It is that time of year again, when public officials are required to file their Statements of Economic Interests (FPPC Form 700). Form 700s must be postmarked no later than April 2, 2012. This filing must disclose economic interests for the period covering January 1, 2011, through December 31, 2011.
The Political Reform Act (Government Code section 81000 et seq.) prohibits public officials at any level of state or local government from making, participating in or in any way attempting to influence a governmental decision in which he/she knows or has reason to know he/she has a financial interest. (Govt. Code §87100.) The PRA requires most state and local government officials and certain employees to annually disclose investments, sources of income, real property and gifts, among other interests, from the prior year. The goal is not to invade the privacy of public officials (although it can feel that way), but to disclose the financial interests of public officials and employees that may be materially affected by their actions. Thus, filing of Form 700s serves the purpose of helping public officials – and the public –identify when a public official’s financial interests may be affected by a governmental decision, so that public officials can disqualify themselves from governmental decisions that would have a prohibited impact on them.
Under the PRA, all local agencies, including public school districts and community colleges, are required to adopt a conflict of interest code. The code must designate each position that is required to file a Form 700, and the disclosure categories applicable to each position. These disclosure categories include investments; investments, income and assets of business entities/trusts; interests in real property; income, loans and business positions; income and gifts; and, travel payments, advances and reimbursements. Of course, not all officials and employees are required to complete a schedule for every disclosure category. The scope of disclosure is determined by the agency’s conflict of interest code.
Although the task of completing and filing the Form 700 may seem daunting, help is available. FPPC staff will answer Form 700 questions via the FPPC hotline. The toll-free telephone number is 1-866-ASK-FPPC (1-866-275-3772). Consultants are available Monday – Thursday, 9:00 a.m. - 11:30 a.m. & 1:30 p.m. - 3:30 p.m. Be sure to have your conflict of interest code available – or at a minimum – the disclosure categories applicable to your position. FPPC advice is also available via email, however, all email messages are public records, disclosable upon request under the Public Records Act. For those who like to puzzle out the rules on their own, the FPPC publishes a Reference Pamphlet that summarizes many of the filing requirements, and the Form 700 packet contains an instruction sheet for each page and schedule of Form 700. Of course, if you have a complicated issue, you may be best served by consulting legal counsel before making any disclosures on Form 700 or providing any information to FPPC staff.
There have been numerous news stories lately describing allegations that public officials have accepted unreported gifts from contractors and consultants seeking contracts with or work from their agencies. A gift is defined as anything of value for which you have not provided equal or greater consideration to the donor. Gifts may include tickets or passes to sporting or entertainment events, food, beverages and accommodations, and discounts not made in the regular course of business to the general public. The gift limit for 2012 remains $420 from a single source during a calendar year. However, a gift is reportable if its fair market value is $50 or more. If the exact value of a gift is unknown, the public official must make a good faith estimate of the item’s fair market value. Additional restrictions may be imposed by your agency’s conflict of interest code.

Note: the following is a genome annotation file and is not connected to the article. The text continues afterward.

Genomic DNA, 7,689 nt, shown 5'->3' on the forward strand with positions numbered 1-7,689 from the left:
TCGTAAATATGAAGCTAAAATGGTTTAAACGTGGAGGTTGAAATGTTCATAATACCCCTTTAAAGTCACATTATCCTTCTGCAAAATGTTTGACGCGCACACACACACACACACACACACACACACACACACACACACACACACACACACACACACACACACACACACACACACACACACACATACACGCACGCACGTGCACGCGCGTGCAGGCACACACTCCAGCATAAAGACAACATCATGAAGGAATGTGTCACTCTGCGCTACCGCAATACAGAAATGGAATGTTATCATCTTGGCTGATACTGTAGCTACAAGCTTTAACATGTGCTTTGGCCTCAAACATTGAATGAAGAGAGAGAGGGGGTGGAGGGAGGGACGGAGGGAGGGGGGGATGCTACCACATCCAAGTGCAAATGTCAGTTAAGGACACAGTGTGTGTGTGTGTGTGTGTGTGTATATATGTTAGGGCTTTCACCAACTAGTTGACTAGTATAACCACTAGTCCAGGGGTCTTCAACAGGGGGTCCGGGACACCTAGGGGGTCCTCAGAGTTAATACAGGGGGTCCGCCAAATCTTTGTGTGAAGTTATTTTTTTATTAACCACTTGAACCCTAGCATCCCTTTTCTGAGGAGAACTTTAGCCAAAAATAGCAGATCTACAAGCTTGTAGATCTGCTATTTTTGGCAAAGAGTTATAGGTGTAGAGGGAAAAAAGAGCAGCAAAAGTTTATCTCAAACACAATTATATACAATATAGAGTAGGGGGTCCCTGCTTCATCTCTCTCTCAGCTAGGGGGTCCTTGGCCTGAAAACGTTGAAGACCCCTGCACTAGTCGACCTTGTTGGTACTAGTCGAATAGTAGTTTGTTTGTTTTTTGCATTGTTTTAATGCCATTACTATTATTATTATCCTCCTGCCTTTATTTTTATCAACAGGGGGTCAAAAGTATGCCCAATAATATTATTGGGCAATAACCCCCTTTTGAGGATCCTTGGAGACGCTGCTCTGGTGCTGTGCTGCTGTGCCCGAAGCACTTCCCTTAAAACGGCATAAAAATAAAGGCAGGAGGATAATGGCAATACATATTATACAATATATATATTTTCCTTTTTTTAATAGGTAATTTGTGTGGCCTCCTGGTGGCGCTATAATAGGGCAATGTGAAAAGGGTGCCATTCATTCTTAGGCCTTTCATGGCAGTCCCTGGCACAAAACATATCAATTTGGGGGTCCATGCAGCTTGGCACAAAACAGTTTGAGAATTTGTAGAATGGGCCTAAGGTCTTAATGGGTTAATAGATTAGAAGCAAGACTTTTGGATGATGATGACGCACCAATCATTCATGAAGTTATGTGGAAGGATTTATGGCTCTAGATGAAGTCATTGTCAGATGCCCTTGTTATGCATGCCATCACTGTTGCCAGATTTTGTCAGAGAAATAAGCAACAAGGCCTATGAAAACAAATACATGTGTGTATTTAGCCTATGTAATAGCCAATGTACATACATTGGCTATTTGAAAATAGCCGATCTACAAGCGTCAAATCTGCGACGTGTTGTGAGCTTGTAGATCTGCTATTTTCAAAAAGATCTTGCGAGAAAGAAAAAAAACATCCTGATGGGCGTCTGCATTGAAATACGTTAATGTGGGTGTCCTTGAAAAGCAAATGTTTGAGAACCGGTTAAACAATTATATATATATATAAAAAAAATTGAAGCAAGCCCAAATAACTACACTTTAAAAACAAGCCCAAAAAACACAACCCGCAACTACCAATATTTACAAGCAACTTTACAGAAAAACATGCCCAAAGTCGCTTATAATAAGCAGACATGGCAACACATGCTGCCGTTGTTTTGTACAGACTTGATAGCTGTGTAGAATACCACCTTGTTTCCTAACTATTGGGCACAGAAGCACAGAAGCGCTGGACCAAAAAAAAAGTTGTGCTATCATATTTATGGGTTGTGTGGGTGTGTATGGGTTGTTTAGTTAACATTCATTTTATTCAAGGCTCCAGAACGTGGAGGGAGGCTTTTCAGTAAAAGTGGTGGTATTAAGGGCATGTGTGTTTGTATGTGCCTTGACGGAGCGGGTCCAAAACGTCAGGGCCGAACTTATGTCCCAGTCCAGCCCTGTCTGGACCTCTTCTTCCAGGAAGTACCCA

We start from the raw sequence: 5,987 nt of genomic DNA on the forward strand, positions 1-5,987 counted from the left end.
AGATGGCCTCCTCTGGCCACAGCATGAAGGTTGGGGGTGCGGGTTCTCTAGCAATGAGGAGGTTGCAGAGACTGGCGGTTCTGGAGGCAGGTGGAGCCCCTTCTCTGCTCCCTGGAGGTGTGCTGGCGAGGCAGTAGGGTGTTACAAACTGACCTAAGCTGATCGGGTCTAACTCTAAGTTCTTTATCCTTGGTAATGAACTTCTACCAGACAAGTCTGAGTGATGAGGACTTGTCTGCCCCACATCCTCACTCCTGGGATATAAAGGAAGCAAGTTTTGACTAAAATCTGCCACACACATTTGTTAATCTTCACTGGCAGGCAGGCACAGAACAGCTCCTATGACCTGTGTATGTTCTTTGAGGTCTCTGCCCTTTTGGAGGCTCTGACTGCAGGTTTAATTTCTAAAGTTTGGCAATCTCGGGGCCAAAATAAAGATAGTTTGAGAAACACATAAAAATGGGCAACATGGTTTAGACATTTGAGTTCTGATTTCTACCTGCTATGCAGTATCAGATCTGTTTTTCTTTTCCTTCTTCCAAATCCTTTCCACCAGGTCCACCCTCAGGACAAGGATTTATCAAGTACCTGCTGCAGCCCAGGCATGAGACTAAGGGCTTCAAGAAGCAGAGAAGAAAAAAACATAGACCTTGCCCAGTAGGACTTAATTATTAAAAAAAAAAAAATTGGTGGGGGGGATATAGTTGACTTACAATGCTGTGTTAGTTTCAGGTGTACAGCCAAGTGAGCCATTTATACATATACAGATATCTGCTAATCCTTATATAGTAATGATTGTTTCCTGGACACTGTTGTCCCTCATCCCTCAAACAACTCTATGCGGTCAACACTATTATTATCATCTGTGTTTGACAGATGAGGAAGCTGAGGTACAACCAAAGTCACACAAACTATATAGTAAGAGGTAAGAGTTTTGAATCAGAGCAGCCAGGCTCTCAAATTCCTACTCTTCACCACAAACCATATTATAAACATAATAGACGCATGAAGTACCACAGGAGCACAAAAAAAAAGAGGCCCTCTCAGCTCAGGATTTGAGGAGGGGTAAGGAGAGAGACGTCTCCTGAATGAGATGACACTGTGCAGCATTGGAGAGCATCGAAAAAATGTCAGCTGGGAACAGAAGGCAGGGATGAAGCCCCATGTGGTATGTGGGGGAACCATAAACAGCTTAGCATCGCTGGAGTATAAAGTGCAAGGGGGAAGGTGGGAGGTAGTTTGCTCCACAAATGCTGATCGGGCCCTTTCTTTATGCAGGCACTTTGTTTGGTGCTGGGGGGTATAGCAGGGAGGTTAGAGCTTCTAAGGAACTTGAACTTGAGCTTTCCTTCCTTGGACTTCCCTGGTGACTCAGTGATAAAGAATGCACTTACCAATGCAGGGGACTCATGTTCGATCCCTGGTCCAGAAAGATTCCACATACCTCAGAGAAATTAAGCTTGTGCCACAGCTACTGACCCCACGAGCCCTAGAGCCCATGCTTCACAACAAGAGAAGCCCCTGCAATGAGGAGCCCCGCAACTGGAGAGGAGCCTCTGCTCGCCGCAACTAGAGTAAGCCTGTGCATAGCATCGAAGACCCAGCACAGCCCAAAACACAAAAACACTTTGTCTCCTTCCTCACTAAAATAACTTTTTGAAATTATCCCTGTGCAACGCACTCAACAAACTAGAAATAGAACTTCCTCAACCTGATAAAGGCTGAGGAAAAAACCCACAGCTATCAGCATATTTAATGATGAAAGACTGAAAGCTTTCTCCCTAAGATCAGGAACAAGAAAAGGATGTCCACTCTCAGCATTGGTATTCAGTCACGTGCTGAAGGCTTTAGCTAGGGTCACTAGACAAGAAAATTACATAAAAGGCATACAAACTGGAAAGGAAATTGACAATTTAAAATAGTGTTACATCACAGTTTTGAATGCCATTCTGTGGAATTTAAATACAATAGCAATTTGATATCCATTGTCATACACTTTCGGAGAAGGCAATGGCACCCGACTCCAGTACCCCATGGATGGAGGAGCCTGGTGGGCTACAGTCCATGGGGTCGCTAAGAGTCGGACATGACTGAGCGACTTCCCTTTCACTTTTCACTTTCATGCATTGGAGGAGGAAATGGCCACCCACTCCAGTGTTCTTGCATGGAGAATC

There are many exceptions and qualifications to the rules limiting and requiring disclosure of gifts. Further, there have been many regulatory changes to those rules for 2012. A summary of gift rule changes, and links to the new regulations, are available on the FPPC website, at: http://www.fppc.ca.gov/index.php?id=500.
Because the FPPC regulations can be confusing, and the consequences of a PRA violation can be dire, Fagen Friedman & Fulfrost encourages all public school districts and community colleges to consider providing conflict of interest and disclosure training to all board members and employees subject to the agency’s conflict of interest code.
As part of the E-ducation Series, F3 is pleased to partner with ACSA to offer a webinar on Gifts and Donations: Staying Within the Lines. The webinar will include practical advice and best practices for tracking gifts and donations, to ease the reporting burden and avoid compliance problems going forward. This webinar will be held on April 10 at 10 a.m. Register today at www.acsa.org/e-ducation.
If you have any questions pertaining to filing Form 700s, disclosure required under the PRA, gift limitations or any related topic, please contact one of our six offices.
F3 NewsFlash prepared by Chris Keeler and Dean Adams.
Chris is a partner in the F3 San Diego office.
Dean is a partner in the F3 San Diego office.
This F3 NewsFlash is a summary only and not legal advice. We recommend that you consult with legal counsel to determine how this new law may apply to your specific facts and circumstances. Information on a free NewsFlash subscription can be found at www.fagenfriedman.com.
As part of the E-ducation™ Professional Development Series hosted by ACSA and F3, we offer webinars on various topics. You can find the information on the ACSA website at www.acsa.org/e-ducation.
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